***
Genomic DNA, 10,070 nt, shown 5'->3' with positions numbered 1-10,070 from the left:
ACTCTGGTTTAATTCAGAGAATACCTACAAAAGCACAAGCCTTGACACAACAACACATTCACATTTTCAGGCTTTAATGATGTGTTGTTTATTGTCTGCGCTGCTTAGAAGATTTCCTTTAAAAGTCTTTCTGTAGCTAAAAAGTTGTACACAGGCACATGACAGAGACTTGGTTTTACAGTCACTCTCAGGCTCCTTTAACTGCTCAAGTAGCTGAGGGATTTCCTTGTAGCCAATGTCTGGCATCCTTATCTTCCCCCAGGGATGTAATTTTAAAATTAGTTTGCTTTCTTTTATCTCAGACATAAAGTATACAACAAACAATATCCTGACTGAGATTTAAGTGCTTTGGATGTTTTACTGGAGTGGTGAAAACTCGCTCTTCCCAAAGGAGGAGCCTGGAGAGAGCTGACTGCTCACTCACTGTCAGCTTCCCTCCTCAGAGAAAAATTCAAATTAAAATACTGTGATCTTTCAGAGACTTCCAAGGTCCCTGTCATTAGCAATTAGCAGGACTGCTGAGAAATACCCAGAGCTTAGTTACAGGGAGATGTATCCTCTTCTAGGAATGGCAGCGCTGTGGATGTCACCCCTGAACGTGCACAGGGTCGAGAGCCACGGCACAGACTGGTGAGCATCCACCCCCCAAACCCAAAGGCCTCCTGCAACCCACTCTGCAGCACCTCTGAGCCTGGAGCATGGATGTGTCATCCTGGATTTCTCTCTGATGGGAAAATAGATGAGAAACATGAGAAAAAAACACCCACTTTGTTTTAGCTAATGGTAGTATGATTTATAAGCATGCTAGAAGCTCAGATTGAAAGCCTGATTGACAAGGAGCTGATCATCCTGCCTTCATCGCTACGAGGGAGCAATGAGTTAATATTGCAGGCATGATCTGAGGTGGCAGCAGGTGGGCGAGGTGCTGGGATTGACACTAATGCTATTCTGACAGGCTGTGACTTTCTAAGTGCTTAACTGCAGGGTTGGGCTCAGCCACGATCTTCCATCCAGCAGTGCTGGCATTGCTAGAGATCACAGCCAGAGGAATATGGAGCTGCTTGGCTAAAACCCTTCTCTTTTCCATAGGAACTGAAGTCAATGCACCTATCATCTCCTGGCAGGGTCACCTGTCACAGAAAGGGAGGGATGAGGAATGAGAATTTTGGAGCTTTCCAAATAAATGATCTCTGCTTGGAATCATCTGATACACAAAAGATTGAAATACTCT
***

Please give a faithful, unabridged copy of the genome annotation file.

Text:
Genomic DNA, 10,070 nt, shown 5'->3' with positions numbered 1-10,070 from the left:
ACTCTGGTTTAATTCAGAGAATACCTACAAAAGCACAAGCCTTGACACAACAACACATTCACATTTTCAGGCTTTAATGATGTGTTGTTTATTGTCTGCGCTGCTTAGAAGATTTCCTTTAAAAGTCTTTCTGTAGCTAAAAAGTTGTACACAGGCACATGACAGAGACTTGGTTTTACAGTCACTCTCAGGCTCCTTTAACTGCTCAAGTAGCTGAGGGATTTCCTTGTAGCCAATGTCTGGCATCCTTATCTTCCCCCAGGGATGTAATTTTAAAATTAGTTTGCTTTCTTTTATCTCAGACATAAAGTATACAACAAACAATATCCTGACTGAGATTTAAGTGCTTTGGATGTTTTACTGGAGTGGTGAAAACTCGCTCTTCCCAAAGGAGGAGCCTGGAGAGAGCTGACTGCTCACTCACTGTCAGCTTCCCTCCTCAGAGAAAAATTCAAATTAAAATACTGTGATCTTTCAGAGACTTCCAAGGTCCCTGTCATTAGCAATTAGCAGGACTGCTGAGAAATACCCAGAGCTTAGTTACAGGGAGATGTATCCTCTTCTAGGAATGGCAGCGCTGTGGATGTCACCCCTGAACGTGCACAGGGTCGAGAGCCACGGCACAGACTGGTGAGCATCCACCCCCCAAACCCAAAGGCCTCCTGCAACCCACTCTGCAGCACCTCTGAGCCTGGAGCATGGATGTGTCATCCTGGATTTCTCTCTGATGGGAAAATAGATGAGAAACATGAGAAAAAAACACCCACTTTGTTTTAGCTAATGGTAGTATGATTTATAAGCATGCTAGAAGCTCAGATTGAAAGCCTGATTGACAAGGAGCTGATCATCCTGCCTTCATCGCTACGAGGGAGCAATGAGTTAATATTGCAGGCATGATCTGAGGTGGCAGCAGGTGGGCGAGGTGCTGGGATTGACACTAATGCTATTCTGACAGGCTGTGACTTTCTAAGTGCTTAACTGCAGGGTTGGGCTCAGCCACGATCTTCCATCCAGCAGTGCTGGCATTGCTAGAGATCACAGCCAGAGGAATATGGAGCTGCTTGGCTAAAACCCTTCTCTTTTCCATAGGAACTGAAGTCAATGCACCTATCATCTCCTGGCAGGGTCACCTGTCACAGAAAGGGAGGGATGAGGAATGAGAATTTTGGAGCTTTCCAAATAAATGATCTCTGCTTGGAATCATCTGATACACAAAAGATTGAAATACTCT